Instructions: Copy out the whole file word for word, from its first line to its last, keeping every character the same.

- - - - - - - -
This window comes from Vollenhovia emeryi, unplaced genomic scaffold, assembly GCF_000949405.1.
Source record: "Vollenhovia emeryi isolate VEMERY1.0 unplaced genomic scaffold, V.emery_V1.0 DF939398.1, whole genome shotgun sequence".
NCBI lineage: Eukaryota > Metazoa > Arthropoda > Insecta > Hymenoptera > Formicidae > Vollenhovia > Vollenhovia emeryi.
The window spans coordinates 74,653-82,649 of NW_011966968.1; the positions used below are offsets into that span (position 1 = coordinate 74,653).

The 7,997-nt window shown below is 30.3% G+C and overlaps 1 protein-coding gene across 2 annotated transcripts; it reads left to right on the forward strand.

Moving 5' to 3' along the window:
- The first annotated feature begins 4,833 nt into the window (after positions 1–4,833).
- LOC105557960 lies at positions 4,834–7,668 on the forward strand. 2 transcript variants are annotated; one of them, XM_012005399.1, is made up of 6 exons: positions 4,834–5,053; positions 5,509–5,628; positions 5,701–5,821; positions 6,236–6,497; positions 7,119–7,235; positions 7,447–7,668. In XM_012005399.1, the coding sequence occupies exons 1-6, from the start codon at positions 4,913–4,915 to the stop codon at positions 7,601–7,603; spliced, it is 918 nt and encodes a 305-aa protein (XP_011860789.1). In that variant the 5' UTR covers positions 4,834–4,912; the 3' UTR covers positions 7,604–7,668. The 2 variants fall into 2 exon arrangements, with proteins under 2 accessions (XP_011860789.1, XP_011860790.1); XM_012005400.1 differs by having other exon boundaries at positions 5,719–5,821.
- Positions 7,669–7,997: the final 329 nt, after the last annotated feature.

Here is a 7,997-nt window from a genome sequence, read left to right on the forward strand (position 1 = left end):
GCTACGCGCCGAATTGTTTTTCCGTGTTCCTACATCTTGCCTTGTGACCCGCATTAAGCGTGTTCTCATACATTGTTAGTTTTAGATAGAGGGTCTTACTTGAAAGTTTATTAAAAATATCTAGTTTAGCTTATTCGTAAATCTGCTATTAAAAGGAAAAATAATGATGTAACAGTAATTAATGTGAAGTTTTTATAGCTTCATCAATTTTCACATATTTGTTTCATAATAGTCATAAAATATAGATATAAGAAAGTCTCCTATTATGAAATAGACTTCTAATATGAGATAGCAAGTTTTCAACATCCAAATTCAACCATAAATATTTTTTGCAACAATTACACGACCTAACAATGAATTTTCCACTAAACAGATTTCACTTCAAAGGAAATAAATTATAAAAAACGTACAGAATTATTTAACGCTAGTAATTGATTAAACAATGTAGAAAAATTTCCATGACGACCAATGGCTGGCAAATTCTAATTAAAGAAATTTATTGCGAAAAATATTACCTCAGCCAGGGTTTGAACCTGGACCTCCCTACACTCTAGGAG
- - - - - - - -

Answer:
This window comes from Vollenhovia emeryi, unplaced genomic scaffold, assembly GCF_000949405.1.
Source record: "Vollenhovia emeryi isolate VEMERY1.0 unplaced genomic scaffold, V.emery_V1.0 DF939398.1, whole genome shotgun sequence".
NCBI lineage: Eukaryota > Metazoa > Arthropoda > Insecta > Hymenoptera > Formicidae > Vollenhovia > Vollenhovia emeryi.
The window spans coordinates 74,653-82,649 of NW_011966968.1; the positions used below are offsets into that span (position 1 = coordinate 74,653).

The 7,997-nt window shown below is 30.3% G+C and overlaps 1 protein-coding gene across 2 annotated transcripts; it reads left to right on the forward strand.

Moving 5' to 3' along the window:
- The first annotated feature begins 4,833 nt into the window (after positions 1–4,833).
- LOC105557960 lies at positions 4,834–7,668 on the forward strand. 2 transcript variants are annotated; one of them, XM_012005399.1, is made up of 6 exons: positions 4,834–5,053; positions 5,509–5,628; positions 5,701–5,821; positions 6,236–6,497; positions 7,119–7,235; positions 7,447–7,668. In XM_012005399.1, the coding sequence occupies exons 1-6, from the start codon at positions 4,913–4,915 to the stop codon at positions 7,601–7,603; spliced, it is 918 nt and encodes a 305-aa protein (XP_011860789.1). In that variant the 5' UTR covers positions 4,834–4,912; the 3' UTR covers positions 7,604–7,668. The 2 variants fall into 2 exon arrangements, with proteins under 2 accessions (XP_011860789.1, XP_011860790.1); XM_012005400.1 differs by having other exon boundaries at positions 5,719–5,821.
- Positions 7,669–7,997: the final 329 nt, after the last annotated feature.

Here is a 7,997-nt window from a genome sequence, read left to right on the forward strand (position 1 = left end):
GCTACGCGCCGAATTGTTTTTCCGTGTTCCTACATCTTGCCTTGTGACCCGCATTAAGCGTGTTCTCATACATTGTTAGTTTTAGATAGAGGGTCTTACTTGAAAGTTTATTAAAAATATCTAGTTTAGCTTATTCGTAAATCTGCTATTAAAAGGAAAAATAATGATGTAACAGTAATTAATGTGAAGTTTTTATAGCTTCATCAATTTTCACATATTTGTTTCATAATAGTCATAAAATATAGATATAAGAAAGTCTCCTATTATGAAATAGACTTCTAATATGAGATAGCAAGTTTTCAACATCCAAATTCAACCATAAATATTTTTTGCAACAATTACACGACCTAACAATGAATTTTCCACTAAACAGATTTCACTTCAAAGGAAATAAATTATAAAAAACGTACAGAATTATTTAACGCTAGTAATTGATTAAACAATGTAGAAAAATTTCCATGACGACCAATGGCTGGCAAATTCTAATTAAAGAAATTTATTGCGAAAAATATTACCTCAGCCAGGGTTTGAACCTGGACCTCCCTACACTCTAGGAG